Goodman waited a bit to bring Jennifer Malin, MD, PhD, senior medical director of oncology and genetics for UnitedHealth Group, into the conversation. UnitedHealth Group’s letter requesting an NCD prompted CMS to start the process, and Goodman asked her to explain the thinking. He noted the letter did not mention cost. Malin explained while that is true, traditional commercial contracts don’t pay manufacturers—they pay providers based on a percentage of therapy cost, and that will not work with CAR T-cell therapy.
Malin said UnitedHealth was motivated by the unique nature of the therapy and the questions that would arise if the regional MACs came to different decisions. What if a patient from Texas went to Moffitt in Florida for care?
But a bigger issue was the prediction that CAR T-cell therapy would quickly expand beyond its approved uses, and cancer centers would want to use it off label, with justification. As a national payer, UnitedHealth felt it needed an NCD to address this. “How we do ensure it is consistently applied?” she said. “As a national health plan, we don’t want to see inequities based on where (people) live.”
“That is why we’re still in the midst of an inflection point,” Goodman replied, explaining that many do not realize that reimbursement decisions are often made at the level of the MACs not Medicare. For a pharmaceutical company, an NCD can be “risky business,” he said. If the answer is “no,” it’s no everywhere, but if it’s “yes,” then its yes everywhere, Goodman explained.
The Importance of PROs
And that’s the process that CAR T-cell therapy has been going through over the past year. An August 2018 meeting of the Medicare Evidence Development and Coverage Advisory Committee examined the role of patient-reported outcomes (PROs), and how they should factor into the reimbursement process. Some pharmaceutical companies felt this was inappropriate given the nature of CAR T-cell therapy, which can bring a debilitating wave of cytokine release syndrome and cognitive effects before they give way to patient getting back to the point of returning to work.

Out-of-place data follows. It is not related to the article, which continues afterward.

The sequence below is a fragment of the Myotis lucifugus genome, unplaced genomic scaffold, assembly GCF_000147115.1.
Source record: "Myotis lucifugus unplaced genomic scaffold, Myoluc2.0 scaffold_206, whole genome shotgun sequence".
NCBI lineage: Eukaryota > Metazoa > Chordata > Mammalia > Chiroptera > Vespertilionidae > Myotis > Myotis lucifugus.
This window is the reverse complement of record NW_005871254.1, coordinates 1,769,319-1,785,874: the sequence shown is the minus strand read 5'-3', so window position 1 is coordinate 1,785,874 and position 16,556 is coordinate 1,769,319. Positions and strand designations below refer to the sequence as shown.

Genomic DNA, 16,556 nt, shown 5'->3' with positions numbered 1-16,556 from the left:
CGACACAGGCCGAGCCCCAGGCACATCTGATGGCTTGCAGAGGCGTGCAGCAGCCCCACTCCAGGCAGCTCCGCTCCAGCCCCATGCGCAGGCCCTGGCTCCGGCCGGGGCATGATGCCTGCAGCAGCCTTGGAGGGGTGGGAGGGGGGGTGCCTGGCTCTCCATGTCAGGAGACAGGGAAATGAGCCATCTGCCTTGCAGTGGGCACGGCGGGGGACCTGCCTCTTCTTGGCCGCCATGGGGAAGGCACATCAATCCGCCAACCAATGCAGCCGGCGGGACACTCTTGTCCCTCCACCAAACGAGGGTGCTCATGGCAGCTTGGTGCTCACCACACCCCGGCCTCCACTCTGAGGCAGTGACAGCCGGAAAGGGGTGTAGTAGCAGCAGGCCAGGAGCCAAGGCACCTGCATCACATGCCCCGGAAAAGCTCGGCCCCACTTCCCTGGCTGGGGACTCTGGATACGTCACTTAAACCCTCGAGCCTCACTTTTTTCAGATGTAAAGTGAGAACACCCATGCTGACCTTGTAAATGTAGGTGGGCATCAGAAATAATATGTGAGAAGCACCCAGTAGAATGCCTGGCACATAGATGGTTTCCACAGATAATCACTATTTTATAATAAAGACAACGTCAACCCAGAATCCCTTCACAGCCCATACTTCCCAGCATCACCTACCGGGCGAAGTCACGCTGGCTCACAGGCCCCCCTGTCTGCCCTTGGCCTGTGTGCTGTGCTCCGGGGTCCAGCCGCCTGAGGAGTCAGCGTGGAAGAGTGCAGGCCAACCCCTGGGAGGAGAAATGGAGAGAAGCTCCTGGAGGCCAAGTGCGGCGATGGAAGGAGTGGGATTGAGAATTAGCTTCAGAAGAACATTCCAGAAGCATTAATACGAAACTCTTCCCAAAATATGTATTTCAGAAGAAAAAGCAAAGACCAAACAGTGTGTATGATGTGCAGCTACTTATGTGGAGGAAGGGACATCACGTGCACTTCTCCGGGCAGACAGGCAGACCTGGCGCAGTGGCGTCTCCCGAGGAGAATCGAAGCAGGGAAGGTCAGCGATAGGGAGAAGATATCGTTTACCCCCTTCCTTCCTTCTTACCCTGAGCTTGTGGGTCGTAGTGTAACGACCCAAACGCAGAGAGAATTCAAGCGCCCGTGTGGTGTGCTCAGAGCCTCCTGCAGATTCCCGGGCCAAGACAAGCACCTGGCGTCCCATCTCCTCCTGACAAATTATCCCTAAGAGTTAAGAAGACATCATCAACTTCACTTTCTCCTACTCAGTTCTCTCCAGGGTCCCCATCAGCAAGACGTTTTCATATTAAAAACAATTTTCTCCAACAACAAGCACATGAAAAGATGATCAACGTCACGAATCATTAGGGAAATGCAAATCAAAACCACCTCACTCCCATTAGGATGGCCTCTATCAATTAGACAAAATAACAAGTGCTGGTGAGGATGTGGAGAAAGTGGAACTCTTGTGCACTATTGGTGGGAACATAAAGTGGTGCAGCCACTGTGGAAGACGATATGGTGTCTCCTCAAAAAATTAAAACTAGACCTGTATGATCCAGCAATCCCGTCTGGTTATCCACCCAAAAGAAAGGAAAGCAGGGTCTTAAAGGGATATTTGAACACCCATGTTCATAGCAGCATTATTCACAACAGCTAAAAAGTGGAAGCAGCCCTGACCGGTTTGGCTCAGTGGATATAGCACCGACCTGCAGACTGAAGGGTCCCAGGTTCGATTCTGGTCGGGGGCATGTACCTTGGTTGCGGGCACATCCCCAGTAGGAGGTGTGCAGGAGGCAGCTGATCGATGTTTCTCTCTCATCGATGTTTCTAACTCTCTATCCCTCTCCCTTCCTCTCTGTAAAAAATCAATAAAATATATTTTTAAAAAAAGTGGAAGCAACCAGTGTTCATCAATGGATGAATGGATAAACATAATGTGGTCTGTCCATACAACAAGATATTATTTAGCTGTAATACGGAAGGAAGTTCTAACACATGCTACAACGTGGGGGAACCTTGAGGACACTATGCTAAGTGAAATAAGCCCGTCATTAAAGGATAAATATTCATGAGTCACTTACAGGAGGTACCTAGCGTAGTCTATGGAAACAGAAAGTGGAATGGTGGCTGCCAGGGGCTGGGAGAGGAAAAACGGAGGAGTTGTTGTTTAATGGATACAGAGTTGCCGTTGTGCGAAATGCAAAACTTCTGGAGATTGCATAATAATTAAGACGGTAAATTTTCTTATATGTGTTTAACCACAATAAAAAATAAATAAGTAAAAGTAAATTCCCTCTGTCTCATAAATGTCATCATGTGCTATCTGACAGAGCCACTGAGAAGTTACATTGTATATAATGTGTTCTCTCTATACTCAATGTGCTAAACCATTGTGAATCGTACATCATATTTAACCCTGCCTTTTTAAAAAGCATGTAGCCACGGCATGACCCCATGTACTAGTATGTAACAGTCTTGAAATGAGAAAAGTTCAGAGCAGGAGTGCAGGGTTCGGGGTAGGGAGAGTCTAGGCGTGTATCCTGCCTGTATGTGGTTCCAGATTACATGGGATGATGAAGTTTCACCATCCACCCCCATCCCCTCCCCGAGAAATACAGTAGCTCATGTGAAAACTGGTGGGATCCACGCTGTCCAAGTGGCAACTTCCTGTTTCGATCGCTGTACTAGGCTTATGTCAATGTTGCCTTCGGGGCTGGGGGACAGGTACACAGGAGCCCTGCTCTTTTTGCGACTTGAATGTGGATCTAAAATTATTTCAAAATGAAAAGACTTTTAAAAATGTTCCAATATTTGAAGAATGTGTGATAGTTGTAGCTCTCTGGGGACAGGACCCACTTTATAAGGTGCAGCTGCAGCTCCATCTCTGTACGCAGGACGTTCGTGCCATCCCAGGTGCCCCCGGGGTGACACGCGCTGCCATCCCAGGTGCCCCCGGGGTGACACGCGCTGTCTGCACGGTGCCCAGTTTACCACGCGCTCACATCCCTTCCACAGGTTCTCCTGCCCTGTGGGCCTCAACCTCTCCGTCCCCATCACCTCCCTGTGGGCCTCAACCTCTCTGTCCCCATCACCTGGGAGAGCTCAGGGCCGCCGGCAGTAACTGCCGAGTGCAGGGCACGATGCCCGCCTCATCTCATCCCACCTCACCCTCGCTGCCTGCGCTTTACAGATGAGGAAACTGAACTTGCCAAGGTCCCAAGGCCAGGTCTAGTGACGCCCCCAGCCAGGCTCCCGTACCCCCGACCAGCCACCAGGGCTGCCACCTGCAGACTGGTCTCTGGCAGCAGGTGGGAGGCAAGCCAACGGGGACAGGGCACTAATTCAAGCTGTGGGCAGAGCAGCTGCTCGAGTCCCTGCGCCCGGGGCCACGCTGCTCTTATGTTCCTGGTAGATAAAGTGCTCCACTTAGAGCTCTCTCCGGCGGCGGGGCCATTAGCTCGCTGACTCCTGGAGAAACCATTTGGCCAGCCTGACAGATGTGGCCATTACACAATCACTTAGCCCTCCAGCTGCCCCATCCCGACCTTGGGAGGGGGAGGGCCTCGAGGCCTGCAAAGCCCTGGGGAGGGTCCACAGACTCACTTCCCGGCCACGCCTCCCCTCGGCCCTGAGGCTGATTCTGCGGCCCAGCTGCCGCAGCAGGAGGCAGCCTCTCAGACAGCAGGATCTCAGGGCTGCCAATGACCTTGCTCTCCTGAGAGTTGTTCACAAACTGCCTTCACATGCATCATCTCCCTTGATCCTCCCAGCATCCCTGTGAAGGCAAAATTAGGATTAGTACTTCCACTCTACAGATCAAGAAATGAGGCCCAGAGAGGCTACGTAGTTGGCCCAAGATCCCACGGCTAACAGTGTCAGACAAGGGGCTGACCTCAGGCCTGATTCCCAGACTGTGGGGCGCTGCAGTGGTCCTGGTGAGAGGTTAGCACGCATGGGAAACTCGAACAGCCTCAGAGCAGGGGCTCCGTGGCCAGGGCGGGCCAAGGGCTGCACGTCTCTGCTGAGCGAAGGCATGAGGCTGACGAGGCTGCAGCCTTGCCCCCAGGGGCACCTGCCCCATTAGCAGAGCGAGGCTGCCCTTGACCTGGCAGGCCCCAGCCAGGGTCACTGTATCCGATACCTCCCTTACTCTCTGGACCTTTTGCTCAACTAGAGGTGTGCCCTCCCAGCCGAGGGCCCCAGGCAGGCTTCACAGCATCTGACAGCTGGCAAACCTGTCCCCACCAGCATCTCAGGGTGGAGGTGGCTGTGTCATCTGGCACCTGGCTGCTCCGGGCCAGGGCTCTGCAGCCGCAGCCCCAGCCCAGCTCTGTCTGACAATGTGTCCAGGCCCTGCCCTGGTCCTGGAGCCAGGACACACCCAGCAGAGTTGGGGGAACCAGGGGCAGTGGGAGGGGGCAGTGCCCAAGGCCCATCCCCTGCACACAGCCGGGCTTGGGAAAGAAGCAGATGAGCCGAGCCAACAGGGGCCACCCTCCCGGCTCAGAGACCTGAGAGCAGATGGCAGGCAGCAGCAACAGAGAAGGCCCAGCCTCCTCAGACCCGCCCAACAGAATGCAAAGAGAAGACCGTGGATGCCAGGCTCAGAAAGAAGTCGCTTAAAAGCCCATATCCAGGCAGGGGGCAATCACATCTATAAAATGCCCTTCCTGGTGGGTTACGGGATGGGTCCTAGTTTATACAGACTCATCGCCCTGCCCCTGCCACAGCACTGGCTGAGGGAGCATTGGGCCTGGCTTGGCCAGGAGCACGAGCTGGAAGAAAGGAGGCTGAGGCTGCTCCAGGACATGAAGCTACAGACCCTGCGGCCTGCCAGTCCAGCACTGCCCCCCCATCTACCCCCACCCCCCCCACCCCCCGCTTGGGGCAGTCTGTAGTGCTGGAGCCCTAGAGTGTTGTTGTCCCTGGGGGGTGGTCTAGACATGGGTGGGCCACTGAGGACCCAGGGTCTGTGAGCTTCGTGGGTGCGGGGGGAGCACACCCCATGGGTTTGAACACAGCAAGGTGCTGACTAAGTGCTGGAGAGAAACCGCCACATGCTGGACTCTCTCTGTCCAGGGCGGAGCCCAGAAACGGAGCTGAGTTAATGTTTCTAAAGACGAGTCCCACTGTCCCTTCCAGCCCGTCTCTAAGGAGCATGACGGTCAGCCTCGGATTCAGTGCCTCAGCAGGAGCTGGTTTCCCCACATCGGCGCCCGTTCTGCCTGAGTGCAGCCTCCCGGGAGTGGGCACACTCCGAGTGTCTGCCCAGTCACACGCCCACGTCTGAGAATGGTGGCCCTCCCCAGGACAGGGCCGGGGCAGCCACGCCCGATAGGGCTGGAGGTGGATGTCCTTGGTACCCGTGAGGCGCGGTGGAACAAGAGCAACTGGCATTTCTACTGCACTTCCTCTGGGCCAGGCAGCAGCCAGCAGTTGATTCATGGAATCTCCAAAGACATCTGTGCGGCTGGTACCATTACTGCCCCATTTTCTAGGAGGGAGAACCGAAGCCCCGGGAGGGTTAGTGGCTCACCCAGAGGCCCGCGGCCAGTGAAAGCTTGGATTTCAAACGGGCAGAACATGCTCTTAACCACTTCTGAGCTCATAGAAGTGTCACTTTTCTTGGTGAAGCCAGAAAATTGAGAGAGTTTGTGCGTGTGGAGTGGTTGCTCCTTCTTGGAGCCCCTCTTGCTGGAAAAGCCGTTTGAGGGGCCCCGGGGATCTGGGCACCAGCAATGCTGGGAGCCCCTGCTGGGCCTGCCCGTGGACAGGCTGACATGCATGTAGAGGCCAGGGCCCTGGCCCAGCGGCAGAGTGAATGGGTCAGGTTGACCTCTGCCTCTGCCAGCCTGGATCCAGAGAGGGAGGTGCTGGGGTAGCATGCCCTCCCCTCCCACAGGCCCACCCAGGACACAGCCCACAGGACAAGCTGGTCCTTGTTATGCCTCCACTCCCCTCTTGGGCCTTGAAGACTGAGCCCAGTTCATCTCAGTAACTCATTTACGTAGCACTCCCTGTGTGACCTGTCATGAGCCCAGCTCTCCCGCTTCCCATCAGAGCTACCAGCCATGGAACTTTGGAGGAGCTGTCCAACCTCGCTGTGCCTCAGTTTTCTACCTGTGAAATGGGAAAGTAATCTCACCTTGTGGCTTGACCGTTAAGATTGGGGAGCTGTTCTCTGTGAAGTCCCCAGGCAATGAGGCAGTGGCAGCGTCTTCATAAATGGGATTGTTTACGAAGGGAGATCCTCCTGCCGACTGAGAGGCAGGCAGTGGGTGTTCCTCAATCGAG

Said Malin, “We want to make sure patients are not just surviving but thriving.”
Patient advocate and cancer survivor Stephanie Joho agreed that PROs are essential and went a step further, saying that patients in clinical trials must be viewed as “co-investigators,” because sometimes the adverse effects patients think are important are overlooked. These could be important in 10 to 20 years, she said.
Sweetenham added, “Don’t underestimate the importance of PROs,” as they not only indicate quality of life, but may also predict survival.
Lalan Wilfong, MD, of Texas Oncology, said the financial challenges that others described become even trickier in community practice, because revenue sources like grant funding are often unavailable. As CAR T-cell therapy moves to the community setting, a challenge will be educating physicians about the side effects that patients experience. Working with patients with high deductible plans is always a challenge—January is always a stressful month, he said—and community practices become expert in navigating these hurdles with their patients.
Just where to keep a CAR T-cell treatment in a community practice, given its cost, has been a topic of discussion, given the buy-and-bill business model. “It will be interesting to see what happens if a drug that expensive becomes available.”